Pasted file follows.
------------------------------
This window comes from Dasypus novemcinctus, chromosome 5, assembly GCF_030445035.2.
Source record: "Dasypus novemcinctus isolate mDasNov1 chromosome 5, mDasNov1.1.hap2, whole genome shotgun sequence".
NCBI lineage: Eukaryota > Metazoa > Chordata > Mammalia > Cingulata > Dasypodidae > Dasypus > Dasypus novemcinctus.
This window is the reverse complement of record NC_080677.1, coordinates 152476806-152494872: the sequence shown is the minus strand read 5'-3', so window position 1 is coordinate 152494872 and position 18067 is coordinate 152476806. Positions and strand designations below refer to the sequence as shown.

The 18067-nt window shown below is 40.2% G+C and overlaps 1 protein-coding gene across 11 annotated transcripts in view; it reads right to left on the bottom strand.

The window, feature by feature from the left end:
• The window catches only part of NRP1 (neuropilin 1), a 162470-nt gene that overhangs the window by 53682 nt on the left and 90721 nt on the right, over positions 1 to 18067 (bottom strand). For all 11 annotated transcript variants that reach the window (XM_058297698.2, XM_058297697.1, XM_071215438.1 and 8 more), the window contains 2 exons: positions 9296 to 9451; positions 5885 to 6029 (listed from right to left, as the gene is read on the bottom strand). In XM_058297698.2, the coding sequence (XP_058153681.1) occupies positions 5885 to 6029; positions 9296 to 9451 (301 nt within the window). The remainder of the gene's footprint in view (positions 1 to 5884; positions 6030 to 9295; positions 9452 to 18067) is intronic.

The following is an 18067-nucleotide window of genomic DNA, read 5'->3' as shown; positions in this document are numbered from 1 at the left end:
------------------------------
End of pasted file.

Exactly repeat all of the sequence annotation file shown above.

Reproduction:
This window comes from Dasypus novemcinctus, chromosome 5, assembly GCF_030445035.2.
Source record: "Dasypus novemcinctus isolate mDasNov1 chromosome 5, mDasNov1.1.hap2, whole genome shotgun sequence".
NCBI lineage: Eukaryota > Metazoa > Chordata > Mammalia > Cingulata > Dasypodidae > Dasypus > Dasypus novemcinctus.
This window is the reverse complement of record NC_080677.1, coordinates 152476806-152494872: the sequence shown is the minus strand read 5'-3', so window position 1 is coordinate 152494872 and position 18067 is coordinate 152476806. Positions and strand designations below refer to the sequence as shown.

The 18067-nt window shown below is 40.2% G+C and overlaps 1 protein-coding gene across 11 annotated transcripts in view; it reads right to left on the bottom strand.

The window, feature by feature from the left end:
• The window catches only part of NRP1 (neuropilin 1), a 162470-nt gene that overhangs the window by 53682 nt on the left and 90721 nt on the right, over positions 1 to 18067 (bottom strand). For all 11 annotated transcript variants that reach the window (XM_058297698.2, XM_058297697.1, XM_071215438.1 and 8 more), the window contains 2 exons: positions 9296 to 9451; positions 5885 to 6029 (listed from right to left, as the gene is read on the bottom strand). In XM_058297698.2, the coding sequence (XP_058153681.1) occupies positions 5885 to 6029; positions 9296 to 9451 (301 nt within the window). The remainder of the gene's footprint in view (positions 1 to 5884; positions 6030 to 9295; positions 9452 to 18067) is intronic.

The following is an 18067-nucleotide window of genomic DNA, read 5'->3' as shown; positions in this document are numbered from 1 at the left end: